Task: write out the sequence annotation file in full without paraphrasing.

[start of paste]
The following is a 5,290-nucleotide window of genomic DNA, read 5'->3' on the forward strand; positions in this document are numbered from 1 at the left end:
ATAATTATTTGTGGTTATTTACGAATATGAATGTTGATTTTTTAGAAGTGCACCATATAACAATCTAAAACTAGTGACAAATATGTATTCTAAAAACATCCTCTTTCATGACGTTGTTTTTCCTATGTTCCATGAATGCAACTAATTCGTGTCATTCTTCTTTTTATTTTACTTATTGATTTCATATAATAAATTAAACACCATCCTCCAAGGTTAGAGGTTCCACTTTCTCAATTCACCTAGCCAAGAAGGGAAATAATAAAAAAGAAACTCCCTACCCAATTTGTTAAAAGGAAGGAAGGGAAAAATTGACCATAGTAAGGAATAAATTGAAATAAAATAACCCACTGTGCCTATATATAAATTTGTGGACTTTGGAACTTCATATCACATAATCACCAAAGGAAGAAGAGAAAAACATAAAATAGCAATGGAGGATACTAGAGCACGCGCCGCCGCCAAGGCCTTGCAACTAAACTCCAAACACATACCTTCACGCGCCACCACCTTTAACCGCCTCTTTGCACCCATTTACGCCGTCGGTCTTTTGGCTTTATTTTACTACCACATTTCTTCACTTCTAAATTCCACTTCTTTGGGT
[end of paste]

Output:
The following is a 5,290-nucleotide window of genomic DNA, read 5'->3' on the forward strand; positions in this document are numbered from 1 at the left end:
ATAATTATTTGTGGTTATTTACGAATATGAATGTTGATTTTTTAGAAGTGCACCATATAACAATCTAAAACTAGTGACAAATATGTATTCTAAAAACATCCTCTTTCATGACGTTGTTTTTCCTATGTTCCATGAATGCAACTAATTCGTGTCATTCTTCTTTTTATTTTACTTATTGATTTCATATAATAAATTAAACACCATCCTCCAAGGTTAGAGGTTCCACTTTCTCAATTCACCTAGCCAAGAAGGGAAATAATAAAAAAGAAACTCCCTACCCAATTTGTTAAAAGGAAGGAAGGGAAAAATTGACCATAGTAAGGAATAAATTGAAATAAAATAACCCACTGTGCCTATATATAAATTTGTGGACTTTGGAACTTCATATCACATAATCACCAAAGGAAGAAGAGAAAAACATAAAATAGCAATGGAGGATACTAGAGCACGCGCCGCCGCCAAGGCCTTGCAACTAAACTCCAAACACATACCTTCACGCGCCACCACCTTTAACCGCCTCTTTGCACCCATTTACGCCGTCGGTCTTTTGGCTTTATTTTACTACCACATTTCTTCACTTCTAAATTCCACTTCTTTGGGT